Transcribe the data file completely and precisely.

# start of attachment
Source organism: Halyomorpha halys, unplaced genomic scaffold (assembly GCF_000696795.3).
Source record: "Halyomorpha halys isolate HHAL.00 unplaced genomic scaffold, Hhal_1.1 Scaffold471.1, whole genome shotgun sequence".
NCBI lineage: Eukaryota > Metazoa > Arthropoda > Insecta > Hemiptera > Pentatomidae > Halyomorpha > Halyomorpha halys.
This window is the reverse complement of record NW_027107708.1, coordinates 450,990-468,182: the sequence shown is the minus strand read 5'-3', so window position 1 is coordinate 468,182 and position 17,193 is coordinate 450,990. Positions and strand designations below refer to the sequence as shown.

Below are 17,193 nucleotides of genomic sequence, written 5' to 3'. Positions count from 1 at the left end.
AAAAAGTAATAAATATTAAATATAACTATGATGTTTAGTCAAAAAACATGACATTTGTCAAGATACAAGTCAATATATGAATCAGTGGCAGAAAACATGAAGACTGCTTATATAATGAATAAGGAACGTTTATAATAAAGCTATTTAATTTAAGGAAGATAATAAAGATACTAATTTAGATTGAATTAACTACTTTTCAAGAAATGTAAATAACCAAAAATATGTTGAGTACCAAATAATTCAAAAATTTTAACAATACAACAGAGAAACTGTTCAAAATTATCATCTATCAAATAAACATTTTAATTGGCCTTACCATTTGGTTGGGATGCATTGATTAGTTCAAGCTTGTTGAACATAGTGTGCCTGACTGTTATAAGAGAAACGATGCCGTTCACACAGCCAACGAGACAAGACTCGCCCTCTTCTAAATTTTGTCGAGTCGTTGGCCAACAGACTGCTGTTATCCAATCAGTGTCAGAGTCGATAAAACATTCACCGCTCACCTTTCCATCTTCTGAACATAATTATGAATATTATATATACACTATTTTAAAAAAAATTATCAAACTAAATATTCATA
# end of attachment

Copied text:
Source organism: Halyomorpha halys, unplaced genomic scaffold (assembly GCF_000696795.3).
Source record: "Halyomorpha halys isolate HHAL.00 unplaced genomic scaffold, Hhal_1.1 Scaffold471.1, whole genome shotgun sequence".
NCBI lineage: Eukaryota > Metazoa > Arthropoda > Insecta > Hemiptera > Pentatomidae > Halyomorpha > Halyomorpha halys.
This window is the reverse complement of record NW_027107708.1, coordinates 450,990-468,182: the sequence shown is the minus strand read 5'-3', so window position 1 is coordinate 468,182 and position 17,193 is coordinate 450,990. Positions and strand designations below refer to the sequence as shown.

Below are 17,193 nucleotides of genomic sequence, written 5' to 3'. Positions count from 1 at the left end.
AAAAAGTAATAAATATTAAATATAACTATGATGTTTAGTCAAAAAACATGACATTTGTCAAGATACAAGTCAATATATGAATCAGTGGCAGAAAACATGAAGACTGCTTATATAATGAATAAGGAACGTTTATAATAAAGCTATTTAATTTAAGGAAGATAATAAAGATACTAATTTAGATTGAATTAACTACTTTTCAAGAAATGTAAATAACCAAAAATATGTTGAGTACCAAATAATTCAAAAATTTTAACAATACAACAGAGAAACTGTTCAAAATTATCATCTATCAAATAAACATTTTAATTGGCCTTACCATTTGGTTGGGATGCATTGATTAGTTCAAGCTTGTTGAACATAGTGTGCCTGACTGTTATAAGAGAAACGATGCCGTTCACACAGCCAACGAGACAAGACTCGCCCTCTTCTAAATTTTGTCGAGTCGTTGGCCAACAGACTGCTGTTATCCAATCAGTGTCAGAGTCGATAAAACATTCACCGCTCACCTTTCCATCTTCTGAACATAATTATGAATATTATATATACACTATTTTAAAAAAAATTATCAAACTAAATATTCATA